Armed with evidence that a specific site on heparan sulfate — known as the 3-O-sulfate group — is critical to the transfer of harmful tau proteins in the brain, a research program funded by the NIH’s National Institute of Aging is scrutinizing the interactions between heparan sulfate and tau, determining how misfolded tau spreads in the brain, and developing strategies to block it.
With support from the Warren Alpert Foundation, researchers at Rensselaer Polytechnic Institute have launched a search for drug candidates to block a biological process associated with Alzheimer’s disease.
A team of researchers led by Rensselaer Polytechnic Institute will examine the link between zinc deficiency, Hedgehog, and prostate cancer in a new study funded by the National Institutes of Health (NIH).
Zinc deficiency – long associated with numerous diseases, e.g. autism, lung cancer, prostate cancer, and ovarian cancers – can lead to activation of the Hedgehog signaling pathway.
"The mutations that cause FAD lead to an increased ratio of amyloid beta-42 over amyloid beta-40," Wang explains. "That's the biochemistry, and that has been observed by many people. But the question we asked is: how? How do the mutations lead to this increased ratio?"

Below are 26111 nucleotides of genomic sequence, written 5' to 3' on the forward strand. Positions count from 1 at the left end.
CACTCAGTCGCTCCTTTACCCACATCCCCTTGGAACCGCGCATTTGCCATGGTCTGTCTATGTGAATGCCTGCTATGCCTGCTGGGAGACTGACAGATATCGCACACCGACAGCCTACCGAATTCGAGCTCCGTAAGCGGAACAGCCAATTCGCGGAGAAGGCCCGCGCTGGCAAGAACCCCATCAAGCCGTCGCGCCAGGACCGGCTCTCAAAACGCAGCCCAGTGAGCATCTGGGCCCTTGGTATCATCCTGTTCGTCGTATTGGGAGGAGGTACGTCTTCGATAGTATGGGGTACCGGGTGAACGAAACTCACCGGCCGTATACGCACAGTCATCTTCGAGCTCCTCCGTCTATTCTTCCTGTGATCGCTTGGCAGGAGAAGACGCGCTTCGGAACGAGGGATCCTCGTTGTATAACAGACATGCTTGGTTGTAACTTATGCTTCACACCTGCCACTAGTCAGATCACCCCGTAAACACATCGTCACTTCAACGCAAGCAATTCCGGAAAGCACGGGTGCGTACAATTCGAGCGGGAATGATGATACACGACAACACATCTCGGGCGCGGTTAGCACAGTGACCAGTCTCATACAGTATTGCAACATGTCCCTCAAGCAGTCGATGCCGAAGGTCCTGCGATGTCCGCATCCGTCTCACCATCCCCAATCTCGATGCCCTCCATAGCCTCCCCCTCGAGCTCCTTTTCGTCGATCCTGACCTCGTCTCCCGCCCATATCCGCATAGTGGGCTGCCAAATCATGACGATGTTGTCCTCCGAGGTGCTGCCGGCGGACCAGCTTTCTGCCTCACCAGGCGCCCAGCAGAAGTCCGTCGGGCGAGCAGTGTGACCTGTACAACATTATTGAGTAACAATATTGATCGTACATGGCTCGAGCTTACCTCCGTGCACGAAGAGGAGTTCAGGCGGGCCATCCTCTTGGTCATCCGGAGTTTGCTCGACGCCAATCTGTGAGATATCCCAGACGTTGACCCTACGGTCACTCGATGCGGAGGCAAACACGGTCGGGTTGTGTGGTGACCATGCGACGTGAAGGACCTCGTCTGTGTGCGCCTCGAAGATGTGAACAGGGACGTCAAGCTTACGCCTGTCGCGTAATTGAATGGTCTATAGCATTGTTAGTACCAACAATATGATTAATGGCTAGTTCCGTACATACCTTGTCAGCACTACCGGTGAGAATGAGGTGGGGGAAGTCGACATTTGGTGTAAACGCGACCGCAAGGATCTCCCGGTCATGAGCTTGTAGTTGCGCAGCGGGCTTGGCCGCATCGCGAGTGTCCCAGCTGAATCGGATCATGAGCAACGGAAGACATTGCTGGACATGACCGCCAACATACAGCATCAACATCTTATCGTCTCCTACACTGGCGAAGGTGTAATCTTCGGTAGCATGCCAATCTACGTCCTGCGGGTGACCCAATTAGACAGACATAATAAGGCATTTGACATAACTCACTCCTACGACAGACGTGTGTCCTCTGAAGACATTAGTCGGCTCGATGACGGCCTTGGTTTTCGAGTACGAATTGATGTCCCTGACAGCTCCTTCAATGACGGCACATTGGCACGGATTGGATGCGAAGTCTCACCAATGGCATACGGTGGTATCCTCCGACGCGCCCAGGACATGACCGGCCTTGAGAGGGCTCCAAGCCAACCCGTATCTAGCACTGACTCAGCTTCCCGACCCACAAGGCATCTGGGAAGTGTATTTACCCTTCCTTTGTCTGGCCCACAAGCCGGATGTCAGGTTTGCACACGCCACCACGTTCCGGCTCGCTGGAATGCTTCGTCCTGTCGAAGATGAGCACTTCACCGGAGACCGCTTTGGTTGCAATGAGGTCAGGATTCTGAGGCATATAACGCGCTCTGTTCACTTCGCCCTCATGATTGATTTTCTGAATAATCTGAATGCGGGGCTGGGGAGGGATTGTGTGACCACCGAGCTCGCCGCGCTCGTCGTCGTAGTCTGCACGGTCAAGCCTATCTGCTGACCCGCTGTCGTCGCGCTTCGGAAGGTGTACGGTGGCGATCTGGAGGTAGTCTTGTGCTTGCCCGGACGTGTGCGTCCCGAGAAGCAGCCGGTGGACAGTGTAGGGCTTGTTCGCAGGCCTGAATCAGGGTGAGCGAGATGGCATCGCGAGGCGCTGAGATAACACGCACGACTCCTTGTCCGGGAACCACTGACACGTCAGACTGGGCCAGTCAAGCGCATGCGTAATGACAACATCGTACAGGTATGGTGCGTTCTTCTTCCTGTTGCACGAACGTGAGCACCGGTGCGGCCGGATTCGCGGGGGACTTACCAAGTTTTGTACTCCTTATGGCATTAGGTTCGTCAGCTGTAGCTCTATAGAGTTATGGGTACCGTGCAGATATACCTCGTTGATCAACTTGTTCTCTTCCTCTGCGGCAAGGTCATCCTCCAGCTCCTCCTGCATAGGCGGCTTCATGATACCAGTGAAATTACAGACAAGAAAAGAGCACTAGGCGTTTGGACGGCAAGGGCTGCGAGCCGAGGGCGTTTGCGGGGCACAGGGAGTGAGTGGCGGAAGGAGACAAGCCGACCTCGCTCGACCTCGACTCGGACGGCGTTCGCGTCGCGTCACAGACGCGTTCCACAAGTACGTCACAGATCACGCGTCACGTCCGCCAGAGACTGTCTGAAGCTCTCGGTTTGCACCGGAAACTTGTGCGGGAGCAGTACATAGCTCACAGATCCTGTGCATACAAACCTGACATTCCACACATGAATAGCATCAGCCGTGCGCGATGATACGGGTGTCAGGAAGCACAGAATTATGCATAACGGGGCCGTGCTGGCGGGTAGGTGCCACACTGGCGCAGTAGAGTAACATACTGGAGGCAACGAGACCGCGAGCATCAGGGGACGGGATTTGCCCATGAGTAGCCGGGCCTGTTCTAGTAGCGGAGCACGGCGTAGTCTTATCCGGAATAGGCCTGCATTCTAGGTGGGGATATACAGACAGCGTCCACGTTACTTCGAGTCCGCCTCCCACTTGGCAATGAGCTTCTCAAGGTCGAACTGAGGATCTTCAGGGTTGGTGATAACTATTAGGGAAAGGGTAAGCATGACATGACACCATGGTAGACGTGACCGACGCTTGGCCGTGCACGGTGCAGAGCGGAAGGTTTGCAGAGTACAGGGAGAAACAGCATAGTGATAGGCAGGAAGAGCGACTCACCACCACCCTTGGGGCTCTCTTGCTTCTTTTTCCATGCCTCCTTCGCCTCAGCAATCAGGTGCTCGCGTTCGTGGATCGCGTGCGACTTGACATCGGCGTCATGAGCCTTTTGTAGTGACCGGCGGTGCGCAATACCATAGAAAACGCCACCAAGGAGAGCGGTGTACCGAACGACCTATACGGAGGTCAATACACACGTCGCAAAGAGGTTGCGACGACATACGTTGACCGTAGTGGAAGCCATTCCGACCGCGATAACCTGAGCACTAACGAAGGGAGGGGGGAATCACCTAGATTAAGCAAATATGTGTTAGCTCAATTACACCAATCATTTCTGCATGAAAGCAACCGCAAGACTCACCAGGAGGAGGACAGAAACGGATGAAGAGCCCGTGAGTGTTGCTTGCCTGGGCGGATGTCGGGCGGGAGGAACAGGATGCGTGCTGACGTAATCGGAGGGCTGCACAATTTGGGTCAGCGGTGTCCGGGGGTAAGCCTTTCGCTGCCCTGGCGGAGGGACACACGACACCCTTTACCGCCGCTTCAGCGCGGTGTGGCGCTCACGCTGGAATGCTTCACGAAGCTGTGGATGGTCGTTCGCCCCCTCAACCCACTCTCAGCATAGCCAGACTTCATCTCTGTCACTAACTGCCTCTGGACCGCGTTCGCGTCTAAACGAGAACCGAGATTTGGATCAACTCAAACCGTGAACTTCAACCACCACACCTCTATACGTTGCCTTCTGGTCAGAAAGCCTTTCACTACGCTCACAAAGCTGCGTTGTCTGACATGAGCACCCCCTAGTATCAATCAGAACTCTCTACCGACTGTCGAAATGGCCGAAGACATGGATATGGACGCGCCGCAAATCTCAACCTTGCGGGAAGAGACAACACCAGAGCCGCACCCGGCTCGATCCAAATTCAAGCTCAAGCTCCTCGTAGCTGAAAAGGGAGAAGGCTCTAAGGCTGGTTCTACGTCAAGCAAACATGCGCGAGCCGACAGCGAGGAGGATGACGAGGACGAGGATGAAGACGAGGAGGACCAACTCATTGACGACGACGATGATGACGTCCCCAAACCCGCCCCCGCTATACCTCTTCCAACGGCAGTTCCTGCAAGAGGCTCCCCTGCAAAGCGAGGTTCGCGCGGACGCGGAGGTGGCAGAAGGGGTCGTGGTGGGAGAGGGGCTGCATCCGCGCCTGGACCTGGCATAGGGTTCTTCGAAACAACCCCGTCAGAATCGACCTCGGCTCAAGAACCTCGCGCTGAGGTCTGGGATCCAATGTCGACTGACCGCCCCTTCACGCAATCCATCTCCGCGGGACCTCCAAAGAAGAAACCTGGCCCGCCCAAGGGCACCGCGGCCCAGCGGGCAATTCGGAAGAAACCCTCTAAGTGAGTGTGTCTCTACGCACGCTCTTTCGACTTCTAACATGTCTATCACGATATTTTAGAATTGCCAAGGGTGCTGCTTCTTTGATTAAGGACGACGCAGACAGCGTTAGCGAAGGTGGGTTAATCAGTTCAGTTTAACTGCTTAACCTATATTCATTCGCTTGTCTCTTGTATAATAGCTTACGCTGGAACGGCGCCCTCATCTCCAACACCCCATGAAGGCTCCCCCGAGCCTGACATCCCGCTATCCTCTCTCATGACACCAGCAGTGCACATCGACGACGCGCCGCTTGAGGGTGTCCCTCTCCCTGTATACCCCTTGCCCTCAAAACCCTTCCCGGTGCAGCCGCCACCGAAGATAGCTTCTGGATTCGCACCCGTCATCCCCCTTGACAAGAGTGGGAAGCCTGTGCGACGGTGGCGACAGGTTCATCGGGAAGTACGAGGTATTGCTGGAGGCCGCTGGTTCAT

About Rensselaer Polytechnic Institute
Founded in 1824, Rensselaer Polytechnic Institute is America’s first technological research university. Rensselaer encompasses five schools, 32 research centers, more than 145 academic programs, and a dynamic community made up of more than 7,600 students and more than 100,000 living alumni. Rensselaer faculty and alumni include more than 145 National Academy members, six members of the National Inventors Hall of Fame, six National Medal of Technology winners, five National Medal of Science winners, and a Nobel Prize winner in Physics. With nearly 200 years of experience advancing scientific and technological knowledge, Rensselaer remains focused on addressing global challenges with a spirit of ingenuity and collaboration.